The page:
School Committee Vice Chairman Chris Jones, right, ran the meeting in place of Chairwoman Valerie Hall, who was unable to attend.
WILLIAMSTOWN, Mass. — The folks at Williamtown Elementary School may be wondering what all this talk about Berkshire County's population decline is about.
Principal Joelle Brookner and Superintendent Rose Ellis informed the School Committee on Wednesday that the school has about 17 more applicants than anticipated for the 2014-15 kindergarten class.
The news necessitated adding at least one half-time teacher and has the committee planning to revisit the four school-choice slots it already approved for the kindergarten class.
"We were expecting 44 [pupils] based on the census and input from local day cares and preschools," Brookner said. "After the first day of registration when we had 18 walk-ins, we were really surprised.
"Some were residents who didn't show up on the census for some reason, and a number were people who have moved into town."
The school will not have a problem covering the cost of the extra instructor. The fiscal 2015 budget approved by the committee on Wednesday has enough contingency in unappropriated funds to handle the budget hit.
But the 61 children currently enrolled to start kindergarten in September may not be the only ones to show up — with or without any of those choice slots.
"Last year, there weren't many [additional children] over the summer in kindergarten," Brookner said. "The year before, there were a lot. So we don't know.
"There will be more. We just don't know how many."
WES has typically had kindergarten classes in the 40s and 50s over the last decade or so. After a "bumper crop" of kindergarteners of 74 in 2004, the biggest class at that level was 65 two years ago.
This year's kindergarten class has 50 children in three sections for a pupil-teacher ration of about 16-1. The latest 10-year average is 53 children, and the school has had three sections in six of those 10 years.
"For all the planning we do, there are surprises, and this is a big one," Ellis said.
"It could be an aberration. We've had spikes like this before and also declines. We'll see if it's a trend over the next year or two.
"Looking at the numbers, we want to recommend a fourth kindergarten next year. This was not on the radar."
The committee's main business on Wednesday night was approval of the FY15 budget, most of which was OK'd at the last committee meeting.
The panel previously approved the appropriated expenditures — those that come from town coffers — in advance of a presentation to the Williamstown Finance Committee.
The appropriated portion of the budget is up 2.5 percent from FY14, which is in line with the rest of the town's budget. Last year's appropriated budget was $5.49 million; this year it is $5.63 million.
The total FY15 school budget actually is down slightly from FY14 — from $6.4 million to $6.3 million.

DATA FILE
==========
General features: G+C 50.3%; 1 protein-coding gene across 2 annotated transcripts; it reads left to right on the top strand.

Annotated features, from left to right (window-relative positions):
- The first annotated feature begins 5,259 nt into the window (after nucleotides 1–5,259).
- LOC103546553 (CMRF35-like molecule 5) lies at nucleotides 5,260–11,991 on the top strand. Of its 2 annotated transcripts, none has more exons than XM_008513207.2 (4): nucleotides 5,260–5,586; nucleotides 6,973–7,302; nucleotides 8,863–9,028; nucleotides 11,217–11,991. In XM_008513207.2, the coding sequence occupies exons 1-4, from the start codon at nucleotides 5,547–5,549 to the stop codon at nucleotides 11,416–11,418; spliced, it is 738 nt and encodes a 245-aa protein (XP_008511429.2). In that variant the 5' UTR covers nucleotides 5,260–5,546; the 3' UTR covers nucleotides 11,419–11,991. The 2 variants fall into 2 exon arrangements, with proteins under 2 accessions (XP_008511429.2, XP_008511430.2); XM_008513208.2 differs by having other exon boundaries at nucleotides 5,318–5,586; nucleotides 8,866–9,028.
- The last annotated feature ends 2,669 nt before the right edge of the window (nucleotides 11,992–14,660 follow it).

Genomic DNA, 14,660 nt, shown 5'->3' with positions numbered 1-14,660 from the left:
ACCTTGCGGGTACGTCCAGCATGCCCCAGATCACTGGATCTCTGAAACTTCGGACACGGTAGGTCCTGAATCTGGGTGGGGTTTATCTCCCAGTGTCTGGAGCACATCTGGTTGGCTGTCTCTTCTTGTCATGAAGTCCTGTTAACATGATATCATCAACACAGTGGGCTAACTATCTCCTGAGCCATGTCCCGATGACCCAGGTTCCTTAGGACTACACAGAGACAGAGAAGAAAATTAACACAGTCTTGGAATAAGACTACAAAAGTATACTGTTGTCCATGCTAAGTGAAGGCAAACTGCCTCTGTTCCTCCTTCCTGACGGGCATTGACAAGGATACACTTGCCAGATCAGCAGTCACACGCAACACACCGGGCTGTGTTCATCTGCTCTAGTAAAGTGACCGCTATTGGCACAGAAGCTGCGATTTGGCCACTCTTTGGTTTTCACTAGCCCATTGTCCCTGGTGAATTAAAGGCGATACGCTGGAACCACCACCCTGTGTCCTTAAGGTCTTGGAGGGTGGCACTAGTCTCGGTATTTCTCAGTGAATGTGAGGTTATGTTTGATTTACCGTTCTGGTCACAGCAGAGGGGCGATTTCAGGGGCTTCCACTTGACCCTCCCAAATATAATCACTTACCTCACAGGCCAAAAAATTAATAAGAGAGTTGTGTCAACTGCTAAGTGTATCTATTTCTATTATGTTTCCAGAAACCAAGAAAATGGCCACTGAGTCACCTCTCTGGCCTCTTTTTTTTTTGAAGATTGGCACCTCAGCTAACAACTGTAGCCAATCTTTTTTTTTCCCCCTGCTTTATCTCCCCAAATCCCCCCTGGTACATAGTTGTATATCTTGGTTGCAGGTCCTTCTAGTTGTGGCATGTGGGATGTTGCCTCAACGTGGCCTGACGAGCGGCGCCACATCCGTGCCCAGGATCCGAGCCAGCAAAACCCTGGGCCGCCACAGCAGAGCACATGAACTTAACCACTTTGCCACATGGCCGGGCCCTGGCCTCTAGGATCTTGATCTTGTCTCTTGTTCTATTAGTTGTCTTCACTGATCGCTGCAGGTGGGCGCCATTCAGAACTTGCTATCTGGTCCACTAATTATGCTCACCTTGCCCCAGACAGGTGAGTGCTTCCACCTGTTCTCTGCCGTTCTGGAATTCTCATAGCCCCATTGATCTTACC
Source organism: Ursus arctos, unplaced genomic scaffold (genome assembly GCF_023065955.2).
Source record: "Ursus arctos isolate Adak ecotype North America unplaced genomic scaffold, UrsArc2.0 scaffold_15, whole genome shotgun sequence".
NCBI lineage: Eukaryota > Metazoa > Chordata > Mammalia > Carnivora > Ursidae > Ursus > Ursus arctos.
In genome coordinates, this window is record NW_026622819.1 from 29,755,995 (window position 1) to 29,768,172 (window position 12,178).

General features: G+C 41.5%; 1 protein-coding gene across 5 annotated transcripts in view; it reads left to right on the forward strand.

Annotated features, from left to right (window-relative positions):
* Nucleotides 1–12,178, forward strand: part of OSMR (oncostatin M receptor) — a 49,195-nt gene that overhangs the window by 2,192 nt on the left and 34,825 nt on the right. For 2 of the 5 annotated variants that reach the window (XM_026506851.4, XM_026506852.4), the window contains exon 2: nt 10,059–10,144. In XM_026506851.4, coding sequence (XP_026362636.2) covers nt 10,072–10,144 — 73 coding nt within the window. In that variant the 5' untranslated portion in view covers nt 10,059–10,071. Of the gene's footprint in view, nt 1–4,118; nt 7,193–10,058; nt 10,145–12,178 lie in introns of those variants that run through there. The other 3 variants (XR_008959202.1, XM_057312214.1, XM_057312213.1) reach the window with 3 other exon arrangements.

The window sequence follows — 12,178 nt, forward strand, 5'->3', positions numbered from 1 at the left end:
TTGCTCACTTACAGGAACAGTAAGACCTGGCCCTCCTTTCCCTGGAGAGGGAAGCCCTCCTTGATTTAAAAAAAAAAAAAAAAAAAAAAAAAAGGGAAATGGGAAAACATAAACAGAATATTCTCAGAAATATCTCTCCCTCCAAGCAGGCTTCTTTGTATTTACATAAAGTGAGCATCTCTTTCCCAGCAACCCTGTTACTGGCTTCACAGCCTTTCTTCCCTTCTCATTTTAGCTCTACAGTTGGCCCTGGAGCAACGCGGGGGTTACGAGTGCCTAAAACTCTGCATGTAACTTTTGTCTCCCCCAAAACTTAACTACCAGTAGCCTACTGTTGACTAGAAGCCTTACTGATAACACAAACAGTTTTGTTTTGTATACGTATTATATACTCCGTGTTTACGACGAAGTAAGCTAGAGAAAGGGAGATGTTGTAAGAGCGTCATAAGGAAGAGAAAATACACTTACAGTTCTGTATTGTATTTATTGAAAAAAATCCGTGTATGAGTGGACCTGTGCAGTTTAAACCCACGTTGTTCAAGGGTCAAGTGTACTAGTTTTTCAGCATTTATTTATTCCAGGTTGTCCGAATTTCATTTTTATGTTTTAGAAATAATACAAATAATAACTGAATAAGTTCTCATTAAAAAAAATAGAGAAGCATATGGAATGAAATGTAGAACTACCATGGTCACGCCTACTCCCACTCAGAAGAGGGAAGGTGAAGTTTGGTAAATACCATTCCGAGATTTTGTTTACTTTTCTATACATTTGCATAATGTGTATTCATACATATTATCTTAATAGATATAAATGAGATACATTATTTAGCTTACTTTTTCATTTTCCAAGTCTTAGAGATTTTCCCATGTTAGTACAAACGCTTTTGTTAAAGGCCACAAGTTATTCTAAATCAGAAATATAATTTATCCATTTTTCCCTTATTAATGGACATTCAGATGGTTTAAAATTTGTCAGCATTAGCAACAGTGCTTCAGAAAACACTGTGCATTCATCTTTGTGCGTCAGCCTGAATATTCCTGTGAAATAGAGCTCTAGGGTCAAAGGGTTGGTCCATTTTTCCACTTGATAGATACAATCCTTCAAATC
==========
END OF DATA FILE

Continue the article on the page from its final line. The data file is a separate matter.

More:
The school anticipates spending $230,804 less in non-appropriated revenue, which is from grants, school choice, pre-kindergarten tuition and other non-town sources.
In other business on Wednesday night, Ellis informed the committee that school employees are going to be required to participate in the Statewide Applicant Fingerprint Identification Services program under a recently adopted provision of Massachusetts law.
Superintendent Rose Ellis said the kindergarten spike could be an aberration but the school will look for trends.
The commonwealth has established 10 electronic fingerprinting centers across Massachusetts, with the closest one in Pittsfield. Ellis said the school will phase in the requirement for mandatory fingerprinting, starting with new hires. Employees will be required to pay a $55 fee to comply with the security measure.
The school will have several new faculty members in fall 2014, after four members of the faculty took advantage of an early retirement incentive offered this spring. Ellis told the committee on Wednesday that five WES teachers are retiring at the end of the school year — four courtesy of the early retirement incentive of $10,000, which was offered to staff with 55 and older with at least 20 years of service at the school.
The School Committee offered the early retirement package in hopes of realizing cost savings by hiring new teachers at lower salary levels.
The departing faculty members' positions will be offered to internal candidates first in accordance with the teachers' union contract. After the internal pool has been exhausted, those positions will be posted externally, along with any jobs vacated by successful internal applicants.
Brookner said she hoped to have all of the vacancies filled before the end of the school year to allow incoming faculty to interact with current staff in June.
The committee discussed the agenda for its May 14 meeting, which will include a re-evaluation of school choice slots (the choice lottery is May 15) and a discussion of possible price increases for the school cafeteria.